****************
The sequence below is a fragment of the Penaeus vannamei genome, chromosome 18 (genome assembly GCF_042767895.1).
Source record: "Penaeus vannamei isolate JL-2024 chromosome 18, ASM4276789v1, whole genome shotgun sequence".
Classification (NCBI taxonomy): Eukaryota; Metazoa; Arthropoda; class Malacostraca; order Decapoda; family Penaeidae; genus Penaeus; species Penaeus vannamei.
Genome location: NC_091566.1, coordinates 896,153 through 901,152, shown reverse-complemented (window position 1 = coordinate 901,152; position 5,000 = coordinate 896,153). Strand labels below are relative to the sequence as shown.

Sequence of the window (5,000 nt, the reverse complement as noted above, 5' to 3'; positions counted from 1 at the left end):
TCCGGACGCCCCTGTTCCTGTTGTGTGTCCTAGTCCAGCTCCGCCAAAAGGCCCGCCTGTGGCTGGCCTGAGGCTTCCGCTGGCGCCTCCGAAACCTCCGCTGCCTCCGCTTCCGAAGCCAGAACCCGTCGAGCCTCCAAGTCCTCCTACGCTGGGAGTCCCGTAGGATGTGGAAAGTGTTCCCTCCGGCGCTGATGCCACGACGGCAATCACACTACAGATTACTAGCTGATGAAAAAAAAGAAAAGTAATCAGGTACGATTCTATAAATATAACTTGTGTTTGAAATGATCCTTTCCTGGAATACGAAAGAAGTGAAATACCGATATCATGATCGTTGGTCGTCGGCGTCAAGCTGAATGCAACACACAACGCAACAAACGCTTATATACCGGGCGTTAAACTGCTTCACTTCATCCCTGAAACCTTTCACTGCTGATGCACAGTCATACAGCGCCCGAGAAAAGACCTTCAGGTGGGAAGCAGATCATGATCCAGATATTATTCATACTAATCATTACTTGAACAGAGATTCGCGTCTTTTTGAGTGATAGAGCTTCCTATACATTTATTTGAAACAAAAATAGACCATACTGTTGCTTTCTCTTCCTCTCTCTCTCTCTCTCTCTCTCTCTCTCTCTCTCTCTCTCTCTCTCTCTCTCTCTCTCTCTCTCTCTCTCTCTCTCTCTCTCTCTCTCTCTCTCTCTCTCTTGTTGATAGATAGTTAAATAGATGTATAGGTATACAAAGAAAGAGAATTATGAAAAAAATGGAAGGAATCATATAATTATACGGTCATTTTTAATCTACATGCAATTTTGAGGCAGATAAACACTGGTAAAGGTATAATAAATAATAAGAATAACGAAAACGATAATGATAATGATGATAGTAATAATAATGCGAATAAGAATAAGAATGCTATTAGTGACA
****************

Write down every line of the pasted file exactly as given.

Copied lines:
The sequence below is a fragment of the Penaeus vannamei genome, chromosome 18 (genome assembly GCF_042767895.1).
Source record: "Penaeus vannamei isolate JL-2024 chromosome 18, ASM4276789v1, whole genome shotgun sequence".
Classification (NCBI taxonomy): Eukaryota; Metazoa; Arthropoda; class Malacostraca; order Decapoda; family Penaeidae; genus Penaeus; species Penaeus vannamei.
Genome location: NC_091566.1, coordinates 896,153 through 901,152, shown reverse-complemented (window position 1 = coordinate 901,152; position 5,000 = coordinate 896,153). Strand labels below are relative to the sequence as shown.

Sequence of the window (5,000 nt, the reverse complement as noted above, 5' to 3'; positions counted from 1 at the left end):
TCCGGACGCCCCTGTTCCTGTTGTGTGTCCTAGTCCAGCTCCGCCAAAAGGCCCGCCTGTGGCTGGCCTGAGGCTTCCGCTGGCGCCTCCGAAACCTCCGCTGCCTCCGCTTCCGAAGCCAGAACCCGTCGAGCCTCCAAGTCCTCCTACGCTGGGAGTCCCGTAGGATGTGGAAAGTGTTCCCTCCGGCGCTGATGCCACGACGGCAATCACACTACAGATTACTAGCTGATGAAAAAAAAGAAAAGTAATCAGGTACGATTCTATAAATATAACTTGTGTTTGAAATGATCCTTTCCTGGAATACGAAAGAAGTGAAATACCGATATCATGATCGTTGGTCGTCGGCGTCAAGCTGAATGCAACACACAACGCAACAAACGCTTATATACCGGGCGTTAAACTGCTTCACTTCATCCCTGAAACCTTTCACTGCTGATGCACAGTCATACAGCGCCCGAGAAAAGACCTTCAGGTGGGAAGCAGATCATGATCCAGATATTATTCATACTAATCATTACTTGAACAGAGATTCGCGTCTTTTTGAGTGATAGAGCTTCCTATACATTTATTTGAAACAAAAATAGACCATACTGTTGCTTTCTCTTCCTCTCTCTCTCTCTCTCTCTCTCTCTCTCTCTCTCTCTCTCTCTCTCTCTCTCTCTCTCTCTCTCTCTCTCTCTCTCTCTCTCTCTCTCTCTCTCTCTCTCTTGTTGATAGATAGTTAAATAGATGTATAGGTATACAAAGAAAGAGAATTATGAAAAAAATGGAAGGAATCATATAATTATACGGTCATTTTTAATCTACATGCAATTTTGAGGCAGATAAACACTGGTAAAGGTATAATAAATAATAAGAATAACGAAAACGATAATGATAATGATGATAGTAATAATAATGCGAATAAGAATAAGAATGCTATTAGTGACA